Some people believe the sloped side of a skillet evaporates moisture better than a saute pan.
This allows you to get a better sear on meat.
I wouldn’t recommend tossing if you’re truly serious about reducing oil splatter in your home — sorry guys, no more impressing people with fancy egg flipping.
Alternately any larger pan will achieve the same results as stated above.
Reduce frying splatter by closely monitoring it
There are many cooking tools on the market, like the Instant Pot, that allows you to set and forget it.
But if you’re frying in an open-top pot or pan, you will need to be nearby the prevent the oil from getting out of control.
If you have to leave the cooking area for any reason, I recommend reducing the heat before you go.
Reduce frying splatter by using a lid
Using a lid is one great way to stop grease cold in its tracks! You can make it sit slightly off-center if you need to release some heat.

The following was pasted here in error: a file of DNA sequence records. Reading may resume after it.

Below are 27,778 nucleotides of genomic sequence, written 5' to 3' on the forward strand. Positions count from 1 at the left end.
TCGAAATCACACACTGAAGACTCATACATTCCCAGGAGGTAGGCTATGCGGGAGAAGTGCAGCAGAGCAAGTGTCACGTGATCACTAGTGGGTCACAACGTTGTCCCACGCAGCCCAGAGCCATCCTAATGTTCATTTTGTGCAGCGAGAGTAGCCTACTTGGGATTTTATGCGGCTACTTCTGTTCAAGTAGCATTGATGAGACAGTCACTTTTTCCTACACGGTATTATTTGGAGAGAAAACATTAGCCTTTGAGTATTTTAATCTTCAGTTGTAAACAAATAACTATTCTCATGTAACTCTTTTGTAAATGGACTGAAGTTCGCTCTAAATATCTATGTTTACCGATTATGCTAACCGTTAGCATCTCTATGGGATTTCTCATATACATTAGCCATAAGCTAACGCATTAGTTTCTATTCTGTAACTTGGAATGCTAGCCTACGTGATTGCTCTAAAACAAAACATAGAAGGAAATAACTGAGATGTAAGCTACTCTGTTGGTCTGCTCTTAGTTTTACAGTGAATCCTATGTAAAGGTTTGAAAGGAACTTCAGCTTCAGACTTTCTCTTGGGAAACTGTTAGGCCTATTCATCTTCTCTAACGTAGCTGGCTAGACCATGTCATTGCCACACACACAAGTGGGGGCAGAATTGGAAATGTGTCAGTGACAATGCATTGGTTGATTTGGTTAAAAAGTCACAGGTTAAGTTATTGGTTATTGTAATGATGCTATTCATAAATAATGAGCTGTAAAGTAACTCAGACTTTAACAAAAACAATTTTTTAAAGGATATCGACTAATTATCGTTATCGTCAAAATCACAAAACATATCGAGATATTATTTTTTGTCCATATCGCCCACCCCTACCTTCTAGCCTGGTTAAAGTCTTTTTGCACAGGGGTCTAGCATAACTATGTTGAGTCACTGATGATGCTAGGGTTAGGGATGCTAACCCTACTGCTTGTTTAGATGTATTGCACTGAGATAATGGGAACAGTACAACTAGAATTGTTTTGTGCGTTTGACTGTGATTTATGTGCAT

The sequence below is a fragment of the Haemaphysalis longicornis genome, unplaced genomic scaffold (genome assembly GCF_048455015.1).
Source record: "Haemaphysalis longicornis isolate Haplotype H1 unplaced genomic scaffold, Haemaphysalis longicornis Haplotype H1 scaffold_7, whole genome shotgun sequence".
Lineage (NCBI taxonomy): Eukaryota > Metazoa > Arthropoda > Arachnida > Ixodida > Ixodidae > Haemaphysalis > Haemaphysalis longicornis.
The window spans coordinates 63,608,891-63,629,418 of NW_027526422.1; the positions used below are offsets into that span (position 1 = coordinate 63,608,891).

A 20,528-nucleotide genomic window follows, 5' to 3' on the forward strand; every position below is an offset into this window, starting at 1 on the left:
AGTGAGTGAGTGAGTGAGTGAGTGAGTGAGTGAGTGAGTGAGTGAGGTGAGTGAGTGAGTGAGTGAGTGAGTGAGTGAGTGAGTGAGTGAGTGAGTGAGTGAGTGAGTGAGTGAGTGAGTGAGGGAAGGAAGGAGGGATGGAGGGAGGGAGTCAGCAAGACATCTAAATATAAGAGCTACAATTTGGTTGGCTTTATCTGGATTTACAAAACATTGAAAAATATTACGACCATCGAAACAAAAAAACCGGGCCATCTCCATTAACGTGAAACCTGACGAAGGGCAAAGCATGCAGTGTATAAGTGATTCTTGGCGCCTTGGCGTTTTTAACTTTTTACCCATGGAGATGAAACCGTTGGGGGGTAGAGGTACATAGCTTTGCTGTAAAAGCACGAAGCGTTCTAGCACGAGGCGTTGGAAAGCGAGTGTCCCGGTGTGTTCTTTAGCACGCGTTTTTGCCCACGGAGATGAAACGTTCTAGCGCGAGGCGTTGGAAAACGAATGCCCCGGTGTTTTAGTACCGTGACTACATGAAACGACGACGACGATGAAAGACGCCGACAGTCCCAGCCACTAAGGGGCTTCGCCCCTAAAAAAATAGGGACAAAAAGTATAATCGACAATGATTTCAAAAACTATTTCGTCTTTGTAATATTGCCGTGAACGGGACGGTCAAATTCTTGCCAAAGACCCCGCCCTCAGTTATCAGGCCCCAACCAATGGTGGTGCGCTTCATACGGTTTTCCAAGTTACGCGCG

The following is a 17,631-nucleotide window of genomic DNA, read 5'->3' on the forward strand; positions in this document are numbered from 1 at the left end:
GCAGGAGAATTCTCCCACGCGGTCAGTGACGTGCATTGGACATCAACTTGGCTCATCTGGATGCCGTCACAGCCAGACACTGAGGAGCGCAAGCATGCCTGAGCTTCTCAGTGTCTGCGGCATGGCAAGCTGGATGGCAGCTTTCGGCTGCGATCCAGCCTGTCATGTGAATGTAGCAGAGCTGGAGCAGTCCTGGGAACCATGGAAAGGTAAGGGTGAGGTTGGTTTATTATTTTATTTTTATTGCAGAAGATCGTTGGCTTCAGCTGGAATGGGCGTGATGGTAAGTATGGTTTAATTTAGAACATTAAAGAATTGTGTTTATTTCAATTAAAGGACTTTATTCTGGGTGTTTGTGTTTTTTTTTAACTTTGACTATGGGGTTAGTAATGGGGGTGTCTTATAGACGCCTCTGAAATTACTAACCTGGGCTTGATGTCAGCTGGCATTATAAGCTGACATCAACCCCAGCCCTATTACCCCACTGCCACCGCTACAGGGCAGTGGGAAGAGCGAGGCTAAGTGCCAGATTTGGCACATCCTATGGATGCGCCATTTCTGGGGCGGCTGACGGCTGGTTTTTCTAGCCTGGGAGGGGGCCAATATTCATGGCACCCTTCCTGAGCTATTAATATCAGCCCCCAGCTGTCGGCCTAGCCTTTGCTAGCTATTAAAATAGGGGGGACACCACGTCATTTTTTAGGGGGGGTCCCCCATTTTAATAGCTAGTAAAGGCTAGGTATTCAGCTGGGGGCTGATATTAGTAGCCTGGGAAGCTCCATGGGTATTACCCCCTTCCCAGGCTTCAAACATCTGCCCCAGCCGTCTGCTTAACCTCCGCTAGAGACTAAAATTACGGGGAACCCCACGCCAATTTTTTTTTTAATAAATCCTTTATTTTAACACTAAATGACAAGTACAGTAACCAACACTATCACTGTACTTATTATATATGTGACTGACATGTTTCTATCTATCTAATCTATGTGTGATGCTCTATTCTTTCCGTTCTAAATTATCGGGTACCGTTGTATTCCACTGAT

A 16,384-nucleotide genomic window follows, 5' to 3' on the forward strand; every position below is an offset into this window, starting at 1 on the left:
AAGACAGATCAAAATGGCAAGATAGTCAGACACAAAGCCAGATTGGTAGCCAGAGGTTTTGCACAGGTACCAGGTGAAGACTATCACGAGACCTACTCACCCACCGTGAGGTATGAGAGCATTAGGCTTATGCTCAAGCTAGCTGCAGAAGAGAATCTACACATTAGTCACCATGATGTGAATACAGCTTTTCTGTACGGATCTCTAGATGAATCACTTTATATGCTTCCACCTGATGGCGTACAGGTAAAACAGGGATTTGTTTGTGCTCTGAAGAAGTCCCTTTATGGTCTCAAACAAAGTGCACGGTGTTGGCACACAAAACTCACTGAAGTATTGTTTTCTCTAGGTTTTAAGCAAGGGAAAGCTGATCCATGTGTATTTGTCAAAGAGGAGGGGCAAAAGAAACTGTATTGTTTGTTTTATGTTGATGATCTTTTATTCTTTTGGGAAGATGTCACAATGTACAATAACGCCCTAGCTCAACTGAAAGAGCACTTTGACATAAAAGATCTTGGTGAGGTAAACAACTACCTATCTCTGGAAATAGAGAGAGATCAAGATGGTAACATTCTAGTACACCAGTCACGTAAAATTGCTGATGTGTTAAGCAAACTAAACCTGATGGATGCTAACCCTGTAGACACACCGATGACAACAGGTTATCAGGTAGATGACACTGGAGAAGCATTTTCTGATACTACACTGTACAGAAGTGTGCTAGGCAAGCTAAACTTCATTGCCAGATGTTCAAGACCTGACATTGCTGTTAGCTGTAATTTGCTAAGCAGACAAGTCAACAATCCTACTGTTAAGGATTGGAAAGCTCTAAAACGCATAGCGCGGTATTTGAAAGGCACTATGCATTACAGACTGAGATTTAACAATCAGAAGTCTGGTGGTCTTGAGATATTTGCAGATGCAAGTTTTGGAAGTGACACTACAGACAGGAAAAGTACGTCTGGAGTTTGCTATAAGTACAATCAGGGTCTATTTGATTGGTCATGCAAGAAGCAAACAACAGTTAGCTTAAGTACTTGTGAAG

Reduce frying splatter by using a splatter screen
A screen splatter can help to control oil splatter from reaching areas like your stove, countertop, and walls.
The high-walled design centralizes the splatter, so you have a lot less area to clean.
They come in 3 to 5-sided designs. The design makes it easy to fold flat and store away when you’re done cooking. It’s also easy to wash because of its flat non-stick surface.
You can even use something like a Frywall. Frywalls are cone-shaped silicon cylinders that sit in your frying pan.
Because they are made of flexible silicone, they are easy to fold and store away. It rolls into a cup-sized sleeve for compact storage.
Frywalls are BPA-free and FDA-compliant. This silicone can withstand sustained temperatures of up to 450°F. They are also dishwasher-safe and easy to clean.
Not only does the Frywall combat oil splatter, but it also extends the sides of your pan. This gives you space to throw leafy items that need the initial space to cook down.
Prevent frying splatter by using a multicooker
One way to eliminate splatter is by using a multicooker. These types of cookers allow you to make a wide variety of things all in one pot.